If I could get to it (I can't get the video to come up), I'd give you a link to a YouTube video of Clint Smith discussing the administrative reload. He comments on the number of guys he's personally seen that have shot themselves in the arm clearing live rounds from their pistols.

The .45ACP 1911 has one of the least direct paths into the chamber. It bangs the nose of bullet off the feed ramp and then off the barrel hood. Since the .45ACP bullet is fairly large, there is a lot of surface area making contact before it gets into the chamber. By contrast many modern pistols feed much more directly, especially in 9MM, and there is much less bullet contact as the round heads into the chamber.

EDIT to ADD: Here is the Clint Smith "Administrative Reload" video. His point is about keeping clear of the muzzle when extracting rounds, but the point to be aware of is the gun fired when ejecting live rounds. See from 3:00 to 3:30 point in the video.

http://www.youtube.com/watch?v=ntpSu0c-tLo

CmdrSlander
April 7, 2013, 12:44 PM
Bullet setback.

AFK
April 7, 2013, 01:27 PM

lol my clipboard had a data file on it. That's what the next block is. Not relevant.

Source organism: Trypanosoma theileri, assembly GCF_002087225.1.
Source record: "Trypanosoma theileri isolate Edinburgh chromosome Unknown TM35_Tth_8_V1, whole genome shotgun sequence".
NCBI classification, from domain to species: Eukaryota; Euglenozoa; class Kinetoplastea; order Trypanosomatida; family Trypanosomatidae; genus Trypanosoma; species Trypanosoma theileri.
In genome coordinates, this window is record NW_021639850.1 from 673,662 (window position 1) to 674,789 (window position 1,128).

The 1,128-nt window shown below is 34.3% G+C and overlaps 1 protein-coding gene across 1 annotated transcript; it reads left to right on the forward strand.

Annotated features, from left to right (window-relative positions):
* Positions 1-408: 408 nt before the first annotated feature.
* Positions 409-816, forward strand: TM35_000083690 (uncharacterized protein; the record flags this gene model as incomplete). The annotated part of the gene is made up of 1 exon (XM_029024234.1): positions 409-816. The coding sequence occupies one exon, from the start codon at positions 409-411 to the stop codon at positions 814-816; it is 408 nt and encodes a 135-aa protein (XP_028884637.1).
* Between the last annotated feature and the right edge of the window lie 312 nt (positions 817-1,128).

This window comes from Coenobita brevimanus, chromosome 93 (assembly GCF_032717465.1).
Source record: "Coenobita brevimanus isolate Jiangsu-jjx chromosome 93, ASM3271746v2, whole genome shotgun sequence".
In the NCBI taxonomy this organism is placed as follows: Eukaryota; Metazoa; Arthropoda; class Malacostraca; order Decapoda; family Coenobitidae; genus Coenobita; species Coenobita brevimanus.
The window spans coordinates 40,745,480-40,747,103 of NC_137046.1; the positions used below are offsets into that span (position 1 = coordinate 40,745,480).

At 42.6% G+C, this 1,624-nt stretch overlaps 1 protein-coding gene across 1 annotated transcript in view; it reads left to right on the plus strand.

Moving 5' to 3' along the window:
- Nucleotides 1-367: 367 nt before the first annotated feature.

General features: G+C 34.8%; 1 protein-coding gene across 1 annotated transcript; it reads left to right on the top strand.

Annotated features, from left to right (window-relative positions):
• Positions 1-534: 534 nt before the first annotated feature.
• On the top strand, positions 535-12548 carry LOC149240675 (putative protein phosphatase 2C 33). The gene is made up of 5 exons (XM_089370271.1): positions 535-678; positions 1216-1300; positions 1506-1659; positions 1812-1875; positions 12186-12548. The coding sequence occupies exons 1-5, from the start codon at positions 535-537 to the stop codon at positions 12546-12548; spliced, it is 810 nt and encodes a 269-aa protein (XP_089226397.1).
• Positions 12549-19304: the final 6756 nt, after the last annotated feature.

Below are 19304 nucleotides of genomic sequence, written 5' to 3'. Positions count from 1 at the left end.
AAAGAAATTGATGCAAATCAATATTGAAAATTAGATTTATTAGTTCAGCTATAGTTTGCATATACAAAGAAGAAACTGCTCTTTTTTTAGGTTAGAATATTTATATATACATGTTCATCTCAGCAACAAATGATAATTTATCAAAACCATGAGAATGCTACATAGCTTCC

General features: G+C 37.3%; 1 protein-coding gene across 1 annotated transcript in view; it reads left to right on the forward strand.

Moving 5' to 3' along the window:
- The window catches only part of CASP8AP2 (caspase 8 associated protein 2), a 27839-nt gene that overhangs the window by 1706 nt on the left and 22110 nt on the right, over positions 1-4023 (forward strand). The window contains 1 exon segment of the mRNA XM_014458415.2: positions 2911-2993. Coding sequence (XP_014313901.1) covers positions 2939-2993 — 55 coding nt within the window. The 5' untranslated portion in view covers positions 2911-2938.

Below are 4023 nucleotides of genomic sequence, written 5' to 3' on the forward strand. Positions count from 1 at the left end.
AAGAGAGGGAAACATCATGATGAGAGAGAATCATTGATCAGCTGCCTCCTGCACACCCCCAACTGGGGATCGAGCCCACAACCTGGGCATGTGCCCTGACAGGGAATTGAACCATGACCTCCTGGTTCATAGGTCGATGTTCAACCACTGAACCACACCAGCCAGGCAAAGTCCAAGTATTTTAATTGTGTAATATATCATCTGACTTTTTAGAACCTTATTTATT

No. The taper crimp on a semi-auto round that headspaces on the case mouth has no bearing on this effect unless it's overdone, squeezing the bullet into an undersize condition. It's neck tension that's the culprit, or more correctly, lack of same. The case was poorly sized, or the bullet is undersized.

On second thought, I guess you could call overcrimped an example of poorly crimped.
+1 ON THIS. Never reload and count on the crimp to anything but enhance feeding reliability.

ku4hx
April 7, 2013, 02:41 PM
The scary part is if he'd not removed the round manually, it would be in the "setback" configuration in the chamber ready to fire. Just guessing, but I'd bet money that condition has been the cause of more than one overpressure situation.

Being a rather low pressure round, the effect here is likely to be less scary than with a 40 S&W which normally operates at, or near, the ragged edge of upper pressure limits. In the case of 45 Auto FMJ, the setback likely just pushed the round into the +P range. For a 40, pressure can spike into the proof cartridge range and beyond. Hence more reported "Ka-Booms" in 40 S&W than 45 ACP

Drail
April 7, 2013, 02:56 PM
It's Remington UMC. Thinnest brass money can buy. Throw it away. Don't buy any more ammo from Remington. And try to avoid rechambering the same round in any semi auto at all costs. Chamber it ONE TIME and fire it. Seriously. Rechambering a commercial round more than once is like running through a mine field. If you handload, it is very easy to produce ammo that will NOT set back. The factories couldn't care less if their ammo sets back. They have all gotten really careless with this.